In a small cottage located nearby a nuclear power plant on the sparsely populated East coast of Britain, the three characters in Lucy Kirkwood’s play THE CHILDREN drink only bottled water and pass a Geiger counter over any objects brought in from the outside. Now in their 60s, nuclear physicists Rose, Hazel, and Robin once worked together at the nuclear power station. Rose is visiting the couple Hazel and Robin after a wave has flooded the station causing a meltdown and widespread radiation exposure. “Retired people are like nuclear power stations. We like to live by the sea,” Hazel says. Tensions rise and fall, like the sound of waves crashing outside the cottage, during Kirkwood’s precisely written, masterfully acted play.

THE CHILDREN stars three award-winning actors: Francesca Annis (Lady Macbeth in MACBETH by Roman Polanski), Ron Cook (FAITH HEALER by Brian Friel), and Deborah Findlay (TOP GIRLS by Caryl Churchill). Each of their characters makes sacrifices for the next generation. James Macdonald, who has produced numerous Caryl Churchill plays and is the former director of The Royal Court Theatre, directs.

First produced by the Royal Court Theatre in London in November of 2016, THE CHILDREN opened at the Manhattan Theatre Club’s Samuel J. Friedman Theatre in December of 2017 to much acclaim. Olivier Award winning playwright Lucy Kirkwood’s previous work, MOSQUITOES, was commissioned by the Sloan Foundation’s partnership with Manhattan Theatre Club and produced at the National Theatre in London in 2017. MOSQUITOES also features scientists as characters including a physicist working at the Large Hadron Collider looking for new physics by smashing together subatomic particles.

Science & Film spoke with Kirkwood, who is based in London, by phone in January, 2018. THE CHILDREN is on Broadway through February 4.

Science & Film: Both MOSQUITOES and THE CHILDREN feature scientists as characters. What aspect of being a scientist interests you?

Lucy Kirkwood: What I became interested in was how lay people interact with science. With THE CHILDREN I was thinking [about how] even scientists are people who have lovers, and husbands, and wives, and children. I was much more interested in the domestic, psychological, romantic, and philosophical aspects of those people rather than necessarily their professions, although their professions are where their power lies. I’m quite interested in science as power.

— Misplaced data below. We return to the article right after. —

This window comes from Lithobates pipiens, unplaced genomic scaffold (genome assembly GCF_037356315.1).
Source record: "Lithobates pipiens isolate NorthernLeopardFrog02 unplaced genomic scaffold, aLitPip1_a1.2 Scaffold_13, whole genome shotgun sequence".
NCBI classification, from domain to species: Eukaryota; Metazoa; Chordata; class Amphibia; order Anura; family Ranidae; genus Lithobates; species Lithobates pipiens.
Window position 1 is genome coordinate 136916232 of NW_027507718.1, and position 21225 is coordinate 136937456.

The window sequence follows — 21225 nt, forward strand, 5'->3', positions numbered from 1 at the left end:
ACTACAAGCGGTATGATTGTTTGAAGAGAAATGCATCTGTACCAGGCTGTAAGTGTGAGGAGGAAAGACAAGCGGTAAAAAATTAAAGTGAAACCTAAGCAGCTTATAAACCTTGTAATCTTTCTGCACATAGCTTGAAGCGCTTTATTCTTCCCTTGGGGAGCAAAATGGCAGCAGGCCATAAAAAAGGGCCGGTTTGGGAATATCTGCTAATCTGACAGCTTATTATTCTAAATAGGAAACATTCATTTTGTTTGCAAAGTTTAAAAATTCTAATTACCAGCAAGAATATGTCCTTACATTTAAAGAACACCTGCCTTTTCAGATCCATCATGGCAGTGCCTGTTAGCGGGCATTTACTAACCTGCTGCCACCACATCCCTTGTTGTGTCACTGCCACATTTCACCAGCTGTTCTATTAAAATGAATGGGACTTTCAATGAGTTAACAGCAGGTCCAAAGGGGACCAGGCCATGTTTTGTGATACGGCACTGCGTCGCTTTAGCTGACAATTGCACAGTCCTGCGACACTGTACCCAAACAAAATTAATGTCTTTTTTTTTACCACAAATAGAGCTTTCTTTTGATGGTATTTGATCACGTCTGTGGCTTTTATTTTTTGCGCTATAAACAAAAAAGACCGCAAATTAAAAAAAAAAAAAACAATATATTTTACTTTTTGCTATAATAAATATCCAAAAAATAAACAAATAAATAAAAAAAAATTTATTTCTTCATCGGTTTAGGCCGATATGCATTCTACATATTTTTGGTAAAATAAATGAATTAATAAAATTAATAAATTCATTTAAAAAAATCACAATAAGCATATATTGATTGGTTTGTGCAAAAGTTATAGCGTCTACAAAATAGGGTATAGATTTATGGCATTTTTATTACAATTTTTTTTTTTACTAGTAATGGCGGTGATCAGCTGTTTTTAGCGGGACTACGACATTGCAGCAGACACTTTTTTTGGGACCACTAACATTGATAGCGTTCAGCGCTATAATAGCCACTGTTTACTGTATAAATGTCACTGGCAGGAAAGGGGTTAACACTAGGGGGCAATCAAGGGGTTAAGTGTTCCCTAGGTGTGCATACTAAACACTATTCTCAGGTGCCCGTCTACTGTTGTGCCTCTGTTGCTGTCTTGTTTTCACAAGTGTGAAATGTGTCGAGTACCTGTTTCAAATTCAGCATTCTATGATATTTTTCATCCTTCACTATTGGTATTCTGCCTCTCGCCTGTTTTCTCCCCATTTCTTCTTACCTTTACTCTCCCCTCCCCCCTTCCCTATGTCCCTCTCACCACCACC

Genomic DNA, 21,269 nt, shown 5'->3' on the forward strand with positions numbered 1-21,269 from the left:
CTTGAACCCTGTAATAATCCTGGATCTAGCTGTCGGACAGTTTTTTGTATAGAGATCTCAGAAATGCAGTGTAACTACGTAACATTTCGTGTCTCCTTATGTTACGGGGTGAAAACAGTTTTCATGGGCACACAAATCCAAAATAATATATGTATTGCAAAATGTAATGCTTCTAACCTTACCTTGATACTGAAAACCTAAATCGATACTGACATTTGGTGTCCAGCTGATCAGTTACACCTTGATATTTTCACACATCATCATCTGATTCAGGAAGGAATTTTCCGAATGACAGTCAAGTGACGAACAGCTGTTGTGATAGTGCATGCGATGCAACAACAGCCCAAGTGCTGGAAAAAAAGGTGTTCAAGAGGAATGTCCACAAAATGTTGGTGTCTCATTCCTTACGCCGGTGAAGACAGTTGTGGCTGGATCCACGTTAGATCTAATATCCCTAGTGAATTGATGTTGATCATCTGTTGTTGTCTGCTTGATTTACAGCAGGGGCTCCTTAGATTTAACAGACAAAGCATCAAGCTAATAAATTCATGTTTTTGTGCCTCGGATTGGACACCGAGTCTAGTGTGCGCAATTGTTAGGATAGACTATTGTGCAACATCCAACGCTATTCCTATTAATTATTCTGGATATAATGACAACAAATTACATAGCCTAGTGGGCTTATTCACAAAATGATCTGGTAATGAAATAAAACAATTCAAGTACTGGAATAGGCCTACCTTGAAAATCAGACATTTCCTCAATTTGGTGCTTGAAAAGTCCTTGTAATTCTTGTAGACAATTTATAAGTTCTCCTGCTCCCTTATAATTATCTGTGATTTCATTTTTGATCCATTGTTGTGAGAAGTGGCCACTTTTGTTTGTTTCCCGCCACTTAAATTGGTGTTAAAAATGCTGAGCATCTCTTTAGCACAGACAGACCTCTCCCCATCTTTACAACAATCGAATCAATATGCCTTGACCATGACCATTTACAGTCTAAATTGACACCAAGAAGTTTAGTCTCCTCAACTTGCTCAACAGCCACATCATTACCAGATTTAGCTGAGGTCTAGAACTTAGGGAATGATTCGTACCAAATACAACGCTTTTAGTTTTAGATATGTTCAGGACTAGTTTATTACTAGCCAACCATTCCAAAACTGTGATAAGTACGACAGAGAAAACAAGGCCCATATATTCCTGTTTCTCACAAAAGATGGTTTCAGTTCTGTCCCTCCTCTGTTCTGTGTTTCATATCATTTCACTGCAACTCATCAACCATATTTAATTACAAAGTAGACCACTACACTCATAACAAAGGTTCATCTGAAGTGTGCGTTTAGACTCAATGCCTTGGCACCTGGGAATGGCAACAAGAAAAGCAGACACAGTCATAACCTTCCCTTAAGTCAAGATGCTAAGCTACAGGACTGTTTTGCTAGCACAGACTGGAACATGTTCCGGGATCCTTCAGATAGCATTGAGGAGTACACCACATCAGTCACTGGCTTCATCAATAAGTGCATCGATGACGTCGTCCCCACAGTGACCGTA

S&F: Did you give any specific direction to the actors as to how to play a scientist?

LK: I don’t give direction to actors at all really. First, because that’s more of the director’s role and second, what you want is for the person to bring the character to life. I’m lucky enough to work with actors of such an extraordinary caliber that they tell me much more about the characters than I can tell them.


Photo © Joan Marcus, 2017

S&F: Was there any research in particular that helped you understand nuclear energy?

LK: I always think you do the amount of research that allows you to write the play credibly. The research isn’t the reason for writing the play. When we were rehearsing the original production we had a really brilliant nuclear engineer come in and talk to us. I did read Chernobyl Prayer by Svetlana Alexievich. It’s a book about Chernobyl and what happened afterward. It is a brilliant book–it’s worth reading in it’s own right. Beyond that, I have to say there was less time spent on scientific research for THE CHILDREN than MOSQUITOES.

I had a very long process writing [MOSQUITOES]. I read a lot of books and tried to absorb a lot of science and have retained probably one percent of it. Right at the beginning [the Sloan Foundation and Manhattan Theatre Club] sent me off down to the particle collider down in Brookhaven.